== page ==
What is resonance?
What is resonance (in organic chemistry)? In one sentence, resonance is the concept where electrons (bonds) are delocalized over three or more atoms which cannot be depicted with one simple Lewis structure.
Resonance is one of those issues that you will have to deal with for both semester I & II of organic chemistry. It is much better to have a solid understanding of it now, rather than have to worry about it later. The basic goal of resonance structures is to show that molecules can move electrons and charges onto different atoms on the molecule. Resonance generally makes a molecule more stable because the charge (or bond) is now delocalized and not “forced” onto an atom that might not want it.
Below are some handy rules of resonance. If you learn these and think about them when tackling different resonance problems, you will be able to handle whatever is thrown at you.
1) Know each atom’s “natural state”. We talk about this in a different post on atoms’ natural state. You need to recognize what each atom we deal with generally looks like, in an uncharged state. This will help you to construct the Lewis Dot structure on which you will base your resonance structures. Remember that halogens and hydrogens are always terminal, meaning that are at the end of the molecule and only have one bond, and therefore, they will not (generally) participate in resonance.
2) Atom positions will not change. Once you have determined that an atom is bonded to another atom, that order will not change in a resonance structure. If they do change, it is no longer a resonance structure, but is now a constitutional isomer or a tautomer.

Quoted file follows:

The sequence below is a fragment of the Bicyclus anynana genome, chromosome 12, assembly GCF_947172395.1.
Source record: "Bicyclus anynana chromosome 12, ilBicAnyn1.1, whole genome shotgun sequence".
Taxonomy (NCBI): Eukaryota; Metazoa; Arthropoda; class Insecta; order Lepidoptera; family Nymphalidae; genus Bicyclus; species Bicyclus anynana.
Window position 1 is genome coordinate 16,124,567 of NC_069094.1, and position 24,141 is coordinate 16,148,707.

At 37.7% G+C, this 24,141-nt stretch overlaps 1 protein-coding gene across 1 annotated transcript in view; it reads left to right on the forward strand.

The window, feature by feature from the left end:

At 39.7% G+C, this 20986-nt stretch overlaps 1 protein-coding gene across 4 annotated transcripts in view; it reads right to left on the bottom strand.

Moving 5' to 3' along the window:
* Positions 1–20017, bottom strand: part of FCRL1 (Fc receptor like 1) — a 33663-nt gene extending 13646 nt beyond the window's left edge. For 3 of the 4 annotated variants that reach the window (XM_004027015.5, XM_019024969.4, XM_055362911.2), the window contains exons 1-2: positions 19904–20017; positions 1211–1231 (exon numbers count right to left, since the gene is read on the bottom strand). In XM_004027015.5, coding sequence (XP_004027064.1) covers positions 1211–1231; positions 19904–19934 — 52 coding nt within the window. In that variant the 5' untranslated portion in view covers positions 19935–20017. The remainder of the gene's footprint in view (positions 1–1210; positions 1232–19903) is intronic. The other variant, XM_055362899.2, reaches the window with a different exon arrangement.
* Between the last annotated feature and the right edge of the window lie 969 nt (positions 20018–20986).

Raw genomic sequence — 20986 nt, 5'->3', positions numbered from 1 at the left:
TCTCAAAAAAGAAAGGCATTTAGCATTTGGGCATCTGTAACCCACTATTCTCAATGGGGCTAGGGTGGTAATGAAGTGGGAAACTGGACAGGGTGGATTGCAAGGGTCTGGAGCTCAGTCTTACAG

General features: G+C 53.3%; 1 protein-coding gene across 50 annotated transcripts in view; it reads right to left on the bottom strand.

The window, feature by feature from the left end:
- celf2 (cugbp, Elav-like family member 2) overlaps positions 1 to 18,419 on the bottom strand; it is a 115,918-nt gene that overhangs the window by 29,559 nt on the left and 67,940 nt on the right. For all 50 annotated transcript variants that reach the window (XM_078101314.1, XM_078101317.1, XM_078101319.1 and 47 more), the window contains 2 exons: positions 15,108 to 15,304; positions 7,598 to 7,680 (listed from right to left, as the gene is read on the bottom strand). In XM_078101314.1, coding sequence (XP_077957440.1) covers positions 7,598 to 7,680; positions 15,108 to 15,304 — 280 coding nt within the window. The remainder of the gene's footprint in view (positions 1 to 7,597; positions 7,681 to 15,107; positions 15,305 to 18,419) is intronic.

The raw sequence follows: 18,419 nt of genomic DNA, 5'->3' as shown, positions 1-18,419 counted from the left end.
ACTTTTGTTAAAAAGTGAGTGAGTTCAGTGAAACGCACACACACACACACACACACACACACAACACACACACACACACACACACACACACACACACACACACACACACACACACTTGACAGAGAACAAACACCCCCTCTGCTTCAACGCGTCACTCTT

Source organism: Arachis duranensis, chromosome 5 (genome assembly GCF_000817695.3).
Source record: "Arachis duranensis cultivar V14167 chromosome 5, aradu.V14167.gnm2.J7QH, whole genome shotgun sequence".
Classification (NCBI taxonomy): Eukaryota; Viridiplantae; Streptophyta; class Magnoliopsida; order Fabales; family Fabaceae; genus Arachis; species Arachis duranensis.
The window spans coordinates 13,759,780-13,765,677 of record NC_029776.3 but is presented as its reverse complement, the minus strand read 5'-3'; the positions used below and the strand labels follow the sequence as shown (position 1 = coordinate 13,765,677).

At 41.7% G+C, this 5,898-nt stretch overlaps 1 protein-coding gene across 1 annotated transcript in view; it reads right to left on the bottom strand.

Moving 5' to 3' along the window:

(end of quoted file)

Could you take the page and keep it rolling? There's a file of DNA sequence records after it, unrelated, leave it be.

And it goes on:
3) Check the structure you have created to make sure that it follows the octet rule. This will become much easier once you have a better handle on the “natural state” of atoms. If you violate the octet rule, you need to go back and check to make sure you didn’t make a mistake.
4) When two or more resonance structures can be drawn, the one with the fewest total charges is the most stable. In the example below, A is more stable than B.
5) When two or more resonance structures can be drawn, the more stable has the negative charge on the more electronegative atom. In the example below, A is more stable than B.
6) In the end, each resonance structure should have the same overall charge and total number of electrons (bonds + lone pairs) as when you started. If it does not, you most likely made a mistake somewhere.
7) Resonance affect the length of a bond between two atoms. We have another post on this topic, which we called resonance in organic chemistry.
Take Home Message: What is resonance? Resonance is like telemarketers. They are never going to go away, so you need to learn them well.